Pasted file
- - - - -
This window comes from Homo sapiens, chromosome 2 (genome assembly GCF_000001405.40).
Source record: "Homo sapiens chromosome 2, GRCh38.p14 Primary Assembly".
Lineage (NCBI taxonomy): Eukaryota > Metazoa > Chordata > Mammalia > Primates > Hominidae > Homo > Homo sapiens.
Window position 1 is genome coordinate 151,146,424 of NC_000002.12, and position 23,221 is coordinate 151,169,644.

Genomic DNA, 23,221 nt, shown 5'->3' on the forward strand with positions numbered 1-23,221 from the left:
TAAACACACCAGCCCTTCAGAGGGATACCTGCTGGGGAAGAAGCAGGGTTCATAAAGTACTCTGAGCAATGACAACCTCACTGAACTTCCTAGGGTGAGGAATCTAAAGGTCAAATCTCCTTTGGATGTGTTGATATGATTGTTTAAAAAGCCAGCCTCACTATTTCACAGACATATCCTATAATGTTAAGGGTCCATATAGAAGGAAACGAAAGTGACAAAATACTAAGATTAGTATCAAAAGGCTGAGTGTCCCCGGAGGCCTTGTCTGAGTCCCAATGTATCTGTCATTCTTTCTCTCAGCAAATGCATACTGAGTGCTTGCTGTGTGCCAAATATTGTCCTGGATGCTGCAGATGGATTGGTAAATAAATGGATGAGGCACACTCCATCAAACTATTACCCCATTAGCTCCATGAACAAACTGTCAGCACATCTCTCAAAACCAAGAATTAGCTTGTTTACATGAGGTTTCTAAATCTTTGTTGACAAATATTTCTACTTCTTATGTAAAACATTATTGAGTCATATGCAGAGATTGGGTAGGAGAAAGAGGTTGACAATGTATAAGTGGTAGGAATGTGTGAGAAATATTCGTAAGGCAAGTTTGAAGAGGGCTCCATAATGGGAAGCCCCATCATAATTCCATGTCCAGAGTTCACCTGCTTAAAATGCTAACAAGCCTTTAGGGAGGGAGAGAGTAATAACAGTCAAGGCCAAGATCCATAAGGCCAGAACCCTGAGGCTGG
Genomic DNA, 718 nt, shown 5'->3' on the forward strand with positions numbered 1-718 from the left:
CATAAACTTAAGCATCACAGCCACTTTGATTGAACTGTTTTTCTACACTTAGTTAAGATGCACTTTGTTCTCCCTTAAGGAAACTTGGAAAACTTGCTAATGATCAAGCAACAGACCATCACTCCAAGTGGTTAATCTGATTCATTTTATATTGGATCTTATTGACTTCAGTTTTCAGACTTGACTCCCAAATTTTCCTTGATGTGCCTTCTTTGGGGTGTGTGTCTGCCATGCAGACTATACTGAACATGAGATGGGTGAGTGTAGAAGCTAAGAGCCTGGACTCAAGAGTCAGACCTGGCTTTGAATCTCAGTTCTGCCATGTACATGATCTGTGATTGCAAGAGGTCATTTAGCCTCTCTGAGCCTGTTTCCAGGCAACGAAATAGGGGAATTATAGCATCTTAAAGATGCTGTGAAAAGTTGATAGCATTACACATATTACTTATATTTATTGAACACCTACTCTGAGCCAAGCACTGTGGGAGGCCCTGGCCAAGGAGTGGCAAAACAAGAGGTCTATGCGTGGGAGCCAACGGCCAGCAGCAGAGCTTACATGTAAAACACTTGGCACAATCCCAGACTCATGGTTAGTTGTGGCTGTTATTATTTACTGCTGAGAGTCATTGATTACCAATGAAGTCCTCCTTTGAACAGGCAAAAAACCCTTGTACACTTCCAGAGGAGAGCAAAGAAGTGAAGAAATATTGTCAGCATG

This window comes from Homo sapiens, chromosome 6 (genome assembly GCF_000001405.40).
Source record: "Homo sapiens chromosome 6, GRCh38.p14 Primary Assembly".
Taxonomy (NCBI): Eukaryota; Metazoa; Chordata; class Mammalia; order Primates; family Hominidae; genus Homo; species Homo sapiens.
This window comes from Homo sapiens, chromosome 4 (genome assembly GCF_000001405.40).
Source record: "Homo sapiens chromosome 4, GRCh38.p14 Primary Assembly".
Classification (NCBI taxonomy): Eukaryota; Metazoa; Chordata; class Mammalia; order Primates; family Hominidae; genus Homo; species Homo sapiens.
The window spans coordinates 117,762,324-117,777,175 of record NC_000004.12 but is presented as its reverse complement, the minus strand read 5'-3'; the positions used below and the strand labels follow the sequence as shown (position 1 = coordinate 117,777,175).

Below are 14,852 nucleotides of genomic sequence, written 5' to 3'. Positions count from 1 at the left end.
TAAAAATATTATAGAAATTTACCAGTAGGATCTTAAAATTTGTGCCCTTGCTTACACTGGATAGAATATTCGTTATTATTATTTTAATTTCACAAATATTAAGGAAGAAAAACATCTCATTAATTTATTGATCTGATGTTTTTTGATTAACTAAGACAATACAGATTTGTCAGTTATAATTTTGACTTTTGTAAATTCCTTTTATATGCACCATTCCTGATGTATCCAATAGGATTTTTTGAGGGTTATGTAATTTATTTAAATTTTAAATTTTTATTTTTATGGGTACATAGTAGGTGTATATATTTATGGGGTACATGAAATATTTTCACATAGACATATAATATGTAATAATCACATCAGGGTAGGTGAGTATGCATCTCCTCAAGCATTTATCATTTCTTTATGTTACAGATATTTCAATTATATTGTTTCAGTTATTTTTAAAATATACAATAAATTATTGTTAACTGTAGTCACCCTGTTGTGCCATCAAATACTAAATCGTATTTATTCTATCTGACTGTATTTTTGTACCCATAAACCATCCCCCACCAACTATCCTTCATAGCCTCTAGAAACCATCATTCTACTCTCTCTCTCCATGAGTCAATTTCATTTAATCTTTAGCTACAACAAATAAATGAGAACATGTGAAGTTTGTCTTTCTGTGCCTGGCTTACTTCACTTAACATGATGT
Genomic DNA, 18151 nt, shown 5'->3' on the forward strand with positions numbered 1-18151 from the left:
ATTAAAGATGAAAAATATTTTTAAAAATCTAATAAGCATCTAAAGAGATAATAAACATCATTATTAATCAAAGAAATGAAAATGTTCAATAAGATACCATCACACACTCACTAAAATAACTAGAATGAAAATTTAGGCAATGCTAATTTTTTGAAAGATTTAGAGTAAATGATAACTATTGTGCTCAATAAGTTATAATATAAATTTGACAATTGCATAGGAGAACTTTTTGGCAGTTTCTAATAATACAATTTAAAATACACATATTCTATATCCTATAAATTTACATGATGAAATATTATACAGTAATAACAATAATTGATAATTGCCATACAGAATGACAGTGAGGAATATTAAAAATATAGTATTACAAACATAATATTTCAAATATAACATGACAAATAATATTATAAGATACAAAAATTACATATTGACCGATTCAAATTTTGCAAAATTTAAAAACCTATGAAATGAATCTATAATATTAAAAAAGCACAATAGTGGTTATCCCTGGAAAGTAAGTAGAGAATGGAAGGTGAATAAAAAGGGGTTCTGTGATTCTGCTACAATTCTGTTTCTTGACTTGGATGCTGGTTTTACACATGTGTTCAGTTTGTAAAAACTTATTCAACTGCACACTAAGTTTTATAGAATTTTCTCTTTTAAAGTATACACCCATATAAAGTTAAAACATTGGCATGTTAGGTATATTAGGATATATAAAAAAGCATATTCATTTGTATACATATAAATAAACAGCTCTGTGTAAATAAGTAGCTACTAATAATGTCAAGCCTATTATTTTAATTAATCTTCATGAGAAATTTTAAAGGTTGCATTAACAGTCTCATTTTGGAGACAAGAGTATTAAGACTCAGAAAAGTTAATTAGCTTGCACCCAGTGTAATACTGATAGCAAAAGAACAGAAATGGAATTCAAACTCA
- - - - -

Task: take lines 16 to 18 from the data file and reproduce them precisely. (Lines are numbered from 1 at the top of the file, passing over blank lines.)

Below are 14,852 nucleotides of genomic sequence, written 5' to 3'. Positions count from 1 at the left end.
TAAAAATATTATAGAAATTTACCAGTAGGATCTTAAAATTTGTGCCCTTGCTTACACTGGATAGAATATTCGTTATTATTATTTTAATTTCACAAATATTAAGGAAGAAAAACATCTCATTAATTTATTGATCTGATGTTTTTTGATTAACTAAGACAATACAGATTTGTCAGTTATAATTTTGACTTTTGTAAATTCCTTTTATATGCACCATTCCTGATGTATCCAATAGGATTTTTTGAGGGTTATGTAATTTATTTAAATTTTAAATTTTTATTTTTATGGGTACATAGTAGGTGTATATATTTATGGGGTACATGAAATATTTTCACATAGACATATAATATGTAATAATCACATCAGGGTAGGTGAGTATGCATCTCCTCAAGCATTTATCATTTCTTTATGTTACAGATATTTCAATTATATTGTTTCAGTTATTTTTAAAATATACAATAAATTATTGTTAACTGTAGTCACCCTGTTGTGCCATCAAATACTAAATCGTATTTATTCTATCTGACTGTATTTTTGTACCCATAAACCATCCCCCACCAACTATCCTTCATAGCCTCTAGAAACCATCATTCTACTCTCTCTCTCCATGAGTCAATTTCATTTAATCTTTAGCTACAACAAATAAATGAGAACATGTGAAGTTTGTCTTTCTGTGCCTGGCTTACTTCACTTAACATGATGT
Genomic DNA, 18151 nt, shown 5'->3' on the forward strand with positions numbered 1-18151 from the left: